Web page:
Value And Growth In InvenSense

| About: InvenSense (INVN)

Invensense (NYSE:INVN) had a bumpy ride this year. Some issues have significantly deflated the price, which were in my opinion not worthy of such a decline. The company is a leader in micro-electro-mechanical systems (MEMS) gyroscopes for motion tracking devices in consumer electronics.

Revenue growth rates have been outstanding, with a 127% CAGR in the last five years. And the company continues to deliver with above average growth rates in revenue and income. Rise in key metrics and a fall in price have made its valuation look cheap, with a PEG ratio of 0.72. Current PE is 29.26, and Forward PE is 15.23, according to Finviz. Also, the company has almost no debt, and a substantial cash position.

Revenue and EPS grew 28% and 7% in the most recent quarter. Those numbers are on the low side of recent growth rates, and have surely been affected by the supply constraints from Qualcomm (NASDAQ:QCOM). The company guided a 40% rise in revenue and 70% rise in EPS for the third quarter of fiscal 2013.

Two things had the most impact on the stock price on the downside. The first one was supply constraints from Qualcomm, especially shortages related to the 28 nanometer technology. The second was the departure of the founder and CEO Steve Nasiri. Although both issues are not marginal, I think that the investors have worried about it too much. The supply constraints are expected to disappear by the year end, and the CEO replacement, Mr. Behrooz Abdi, has been with the company for 18 months, and has been prepared to take over the responsibilities. He has a very good bio, having served as Senior Vice President and General Manager of CDMA Technologies at Qualcomm, Inc., and as Vice President and General Manager for Motorola's radio products division.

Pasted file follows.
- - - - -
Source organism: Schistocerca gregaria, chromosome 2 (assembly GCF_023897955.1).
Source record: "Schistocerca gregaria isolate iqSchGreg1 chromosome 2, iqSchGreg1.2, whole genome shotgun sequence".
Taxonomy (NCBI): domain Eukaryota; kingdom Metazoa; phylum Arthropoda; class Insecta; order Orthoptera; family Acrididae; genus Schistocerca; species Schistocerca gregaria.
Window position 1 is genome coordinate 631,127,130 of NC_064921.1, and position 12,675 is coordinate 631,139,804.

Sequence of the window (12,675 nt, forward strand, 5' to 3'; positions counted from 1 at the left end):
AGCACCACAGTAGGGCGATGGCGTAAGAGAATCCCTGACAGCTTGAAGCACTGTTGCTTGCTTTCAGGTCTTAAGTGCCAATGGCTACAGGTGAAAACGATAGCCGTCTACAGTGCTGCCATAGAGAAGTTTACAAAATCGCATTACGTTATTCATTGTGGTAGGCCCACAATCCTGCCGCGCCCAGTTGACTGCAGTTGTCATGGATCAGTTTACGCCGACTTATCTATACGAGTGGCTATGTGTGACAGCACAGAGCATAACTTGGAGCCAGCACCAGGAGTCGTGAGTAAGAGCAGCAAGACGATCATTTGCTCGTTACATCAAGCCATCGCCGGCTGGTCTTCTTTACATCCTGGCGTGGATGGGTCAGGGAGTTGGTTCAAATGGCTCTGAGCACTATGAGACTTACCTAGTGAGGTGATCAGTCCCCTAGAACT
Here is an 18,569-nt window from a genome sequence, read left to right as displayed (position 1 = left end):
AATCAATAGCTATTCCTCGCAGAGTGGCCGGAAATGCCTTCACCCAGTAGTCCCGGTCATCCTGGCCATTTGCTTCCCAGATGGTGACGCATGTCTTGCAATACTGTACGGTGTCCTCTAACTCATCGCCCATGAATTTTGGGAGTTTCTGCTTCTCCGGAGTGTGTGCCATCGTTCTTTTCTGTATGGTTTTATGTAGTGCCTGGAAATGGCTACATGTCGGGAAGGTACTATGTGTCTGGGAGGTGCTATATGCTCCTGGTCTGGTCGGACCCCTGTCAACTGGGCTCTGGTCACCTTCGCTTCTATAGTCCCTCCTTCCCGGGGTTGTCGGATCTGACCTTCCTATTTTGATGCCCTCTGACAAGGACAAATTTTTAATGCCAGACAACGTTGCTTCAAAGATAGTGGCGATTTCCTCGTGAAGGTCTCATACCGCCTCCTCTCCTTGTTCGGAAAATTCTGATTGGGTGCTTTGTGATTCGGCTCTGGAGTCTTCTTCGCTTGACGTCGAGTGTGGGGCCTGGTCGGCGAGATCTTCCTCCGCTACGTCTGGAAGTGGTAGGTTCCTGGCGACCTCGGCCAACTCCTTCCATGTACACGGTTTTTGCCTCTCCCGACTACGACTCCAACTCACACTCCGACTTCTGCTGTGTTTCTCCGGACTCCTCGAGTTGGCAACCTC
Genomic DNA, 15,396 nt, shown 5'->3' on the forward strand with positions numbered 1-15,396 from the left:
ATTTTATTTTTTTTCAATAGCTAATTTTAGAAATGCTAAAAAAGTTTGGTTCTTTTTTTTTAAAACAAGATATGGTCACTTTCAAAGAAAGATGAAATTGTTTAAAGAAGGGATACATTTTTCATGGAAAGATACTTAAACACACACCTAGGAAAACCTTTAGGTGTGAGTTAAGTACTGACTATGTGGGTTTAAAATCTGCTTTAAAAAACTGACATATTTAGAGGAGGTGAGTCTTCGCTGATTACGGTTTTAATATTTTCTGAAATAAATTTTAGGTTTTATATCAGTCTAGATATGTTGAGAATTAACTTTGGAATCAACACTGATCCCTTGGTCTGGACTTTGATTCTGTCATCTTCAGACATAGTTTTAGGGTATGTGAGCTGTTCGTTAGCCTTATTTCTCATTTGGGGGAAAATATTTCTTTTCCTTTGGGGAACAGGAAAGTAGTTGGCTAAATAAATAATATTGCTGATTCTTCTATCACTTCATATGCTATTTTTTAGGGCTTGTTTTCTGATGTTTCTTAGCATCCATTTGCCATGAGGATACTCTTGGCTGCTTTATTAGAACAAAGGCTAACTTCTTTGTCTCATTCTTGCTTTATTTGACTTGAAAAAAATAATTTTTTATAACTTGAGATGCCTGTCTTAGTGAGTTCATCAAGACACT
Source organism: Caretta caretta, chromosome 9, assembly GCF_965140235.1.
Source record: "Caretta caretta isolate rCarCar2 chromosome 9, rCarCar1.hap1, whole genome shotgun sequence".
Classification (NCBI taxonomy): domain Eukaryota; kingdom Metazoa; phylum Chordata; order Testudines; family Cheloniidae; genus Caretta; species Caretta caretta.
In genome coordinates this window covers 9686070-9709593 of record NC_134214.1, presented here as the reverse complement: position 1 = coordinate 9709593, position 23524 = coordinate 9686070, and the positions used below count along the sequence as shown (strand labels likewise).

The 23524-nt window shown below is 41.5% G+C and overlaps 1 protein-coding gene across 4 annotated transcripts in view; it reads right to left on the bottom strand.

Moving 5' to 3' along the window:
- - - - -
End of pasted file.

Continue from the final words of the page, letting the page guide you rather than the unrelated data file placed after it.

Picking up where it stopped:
Another issue is the legal action with STMicroelectronics for patent infringements, and the case remains in its early stages. Invensense is the defendant in that case, and has brought its own counter claim against ST for alleged infringement of two investment patents.

Smartphone and tablet markets remain the largest growth opportunity for the company. Recent products which include Invensense's parts are Samsung Galaxy S3 LTE smartphone, Amazon (NASDAQ:AMZN) Kindle Fire HD tablet and Google (NASDAQ:GOOG) Nexus 7 tablet. Invensense has most of the major smartphone and tablet players, with exception of Apple (NASDAQ:AAPL), but it was noted in the October conference call that the company aims to serve all the major players, hinting at possible negotiations with Apple, so it would be a huge win for the company if they could become an Apple supplier.

The company is also looking to diversify into other markets. One potential new market is optical image stabilization in still cameras and camera modules for smartphones. The company is seeing strong customer interest in camera modules for smartphones and expects to see those phones in the market in the first half of 2015. Other potential new markets are industrial and wearable sensors, where the company is a leader with integrated multi-axis products, software solutions and reference designs. These two potential new markets could be a strong driver of future growth for years to come.

Price action has been muted recently, after falling more than 50% from its all time high. The stock appears to have bottomed and is possibly building a right side of the base. A relatively high short interest of 16.90% and short ratio of 7 days (source Yahoo Finance) could provide fuel for the rally.


Invensense has outstanding fundamentals, and presents a growth and value opportunity at the same time. Low PEG ratio of 0.72, forward PE of 15.23, and new potential markets and customers provide compelling arguments for the great story of Invensense. A high short interest could fuel the stock higher, especially if the company follows through with the next quarter results.

Disclosure: I have no positions in any stocks mentioned, but may initiate a long position in INVN over the next 72 hours. I wrote this article myself, and it expresses my own opinions. I am not receiving compensation for it (other than from Seeking Alpha). I have no business relationship with any company whose stock is mentioned in this article.